Working Plan for Digital Information
Revised March 13, 1997
Corrected September 15, 1998
The University Library selects and provides information resources to the University's faculty, students, and staff in support of research and teaching. This basic mission is fulfilled through programs and services that are responsive to changes in scholarship, publishing, and education. In 1990 the Library promulgated Goals for the Year 2000 to establish directions to be pursued in the final decade of this century, with lead responsibility for implementation assigned to distinct organizational units. As anticipated at that time, developments in information technology have created new means of achieving the Library's mission. These changes are profound and pervasive: digital activities now permeate all areas of the Library and present choices requiring allocation of resources and priority-setting. This document focuses on five goals that constitute priorities for digital initiatives in support of the Library's overall mission.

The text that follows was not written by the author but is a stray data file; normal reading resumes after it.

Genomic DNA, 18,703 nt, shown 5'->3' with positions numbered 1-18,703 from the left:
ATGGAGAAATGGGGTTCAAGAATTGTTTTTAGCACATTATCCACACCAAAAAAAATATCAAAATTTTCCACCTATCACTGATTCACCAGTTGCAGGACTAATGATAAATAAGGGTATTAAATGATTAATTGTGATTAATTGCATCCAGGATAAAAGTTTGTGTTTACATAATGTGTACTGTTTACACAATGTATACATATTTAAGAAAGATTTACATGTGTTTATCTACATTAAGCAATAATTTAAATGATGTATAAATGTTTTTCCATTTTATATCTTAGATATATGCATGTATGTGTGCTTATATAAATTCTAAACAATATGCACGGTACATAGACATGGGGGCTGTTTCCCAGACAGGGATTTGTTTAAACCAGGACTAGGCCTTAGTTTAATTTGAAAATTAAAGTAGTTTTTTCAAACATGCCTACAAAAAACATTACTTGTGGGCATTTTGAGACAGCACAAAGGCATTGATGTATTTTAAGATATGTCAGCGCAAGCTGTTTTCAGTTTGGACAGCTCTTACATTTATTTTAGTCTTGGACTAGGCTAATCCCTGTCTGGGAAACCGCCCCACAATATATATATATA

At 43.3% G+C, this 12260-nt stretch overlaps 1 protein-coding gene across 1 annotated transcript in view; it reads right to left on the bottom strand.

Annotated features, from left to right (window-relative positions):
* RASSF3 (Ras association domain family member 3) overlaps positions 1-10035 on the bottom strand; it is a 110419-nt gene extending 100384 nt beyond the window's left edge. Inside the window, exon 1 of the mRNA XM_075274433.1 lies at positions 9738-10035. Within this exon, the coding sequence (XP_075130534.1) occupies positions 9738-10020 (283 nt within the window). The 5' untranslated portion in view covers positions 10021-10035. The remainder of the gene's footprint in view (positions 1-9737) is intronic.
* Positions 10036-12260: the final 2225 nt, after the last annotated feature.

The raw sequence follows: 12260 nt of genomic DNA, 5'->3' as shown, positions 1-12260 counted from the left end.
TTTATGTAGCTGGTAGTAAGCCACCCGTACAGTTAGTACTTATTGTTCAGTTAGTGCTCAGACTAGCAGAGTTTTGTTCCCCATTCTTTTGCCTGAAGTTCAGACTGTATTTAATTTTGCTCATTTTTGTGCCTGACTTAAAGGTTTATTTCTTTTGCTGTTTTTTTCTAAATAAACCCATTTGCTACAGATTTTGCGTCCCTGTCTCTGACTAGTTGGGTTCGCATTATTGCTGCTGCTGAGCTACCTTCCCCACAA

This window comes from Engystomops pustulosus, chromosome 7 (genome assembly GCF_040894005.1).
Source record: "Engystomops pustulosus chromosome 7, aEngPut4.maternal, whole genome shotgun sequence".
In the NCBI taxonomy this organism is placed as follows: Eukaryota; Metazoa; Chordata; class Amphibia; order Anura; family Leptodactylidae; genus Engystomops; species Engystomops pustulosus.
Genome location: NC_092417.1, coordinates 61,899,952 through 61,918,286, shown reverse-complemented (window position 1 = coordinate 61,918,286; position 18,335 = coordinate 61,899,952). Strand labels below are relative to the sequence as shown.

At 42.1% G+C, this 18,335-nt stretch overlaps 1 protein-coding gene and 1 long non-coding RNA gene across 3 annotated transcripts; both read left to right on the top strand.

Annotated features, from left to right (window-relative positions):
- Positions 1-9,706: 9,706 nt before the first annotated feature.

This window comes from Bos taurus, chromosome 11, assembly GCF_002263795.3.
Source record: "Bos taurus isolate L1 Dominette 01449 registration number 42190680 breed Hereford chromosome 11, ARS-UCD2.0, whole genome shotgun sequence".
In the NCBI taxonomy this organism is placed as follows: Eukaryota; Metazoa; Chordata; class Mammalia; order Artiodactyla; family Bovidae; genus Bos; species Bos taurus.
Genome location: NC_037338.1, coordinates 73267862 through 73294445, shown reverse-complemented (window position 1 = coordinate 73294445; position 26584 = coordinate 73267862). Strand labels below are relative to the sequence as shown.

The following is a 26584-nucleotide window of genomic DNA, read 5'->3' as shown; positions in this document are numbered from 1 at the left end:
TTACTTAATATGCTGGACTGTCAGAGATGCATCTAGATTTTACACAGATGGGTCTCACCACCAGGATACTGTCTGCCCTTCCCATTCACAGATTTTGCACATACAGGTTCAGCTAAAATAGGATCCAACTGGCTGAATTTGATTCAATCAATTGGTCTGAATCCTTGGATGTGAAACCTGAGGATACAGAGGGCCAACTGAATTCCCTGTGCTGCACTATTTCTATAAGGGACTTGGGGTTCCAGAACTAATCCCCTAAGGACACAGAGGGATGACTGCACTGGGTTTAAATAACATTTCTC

The Library is already actively exploiting information technology and delivering information to users in digital form. Ongoing, core functions such as selection decisions, providing access to information, delivery of services to users, and the preservation of Library collections are increasingly influenced by digital options and opportunities. Several current projects, such as retrospective conversion and the CIC Virtual Electronic Library, are among the highest priority objectives enumerated in this document. Inter-institutional collaborative efforts and partnerships with faculty and campus units in the acquisition and creation of digital sources are important features of the new information environment. The University Library and others are transforming themselves into a national or global digital library composed of a distributed network of managed repositories and access tools. Traditional Library responsibilities of selection, organization, access, preservation, and instruction in use increasingly encompass electronic materials and shared resources. Specific digital information goals will guide the Library's aggressive effort to encourage and facilitate these transitions.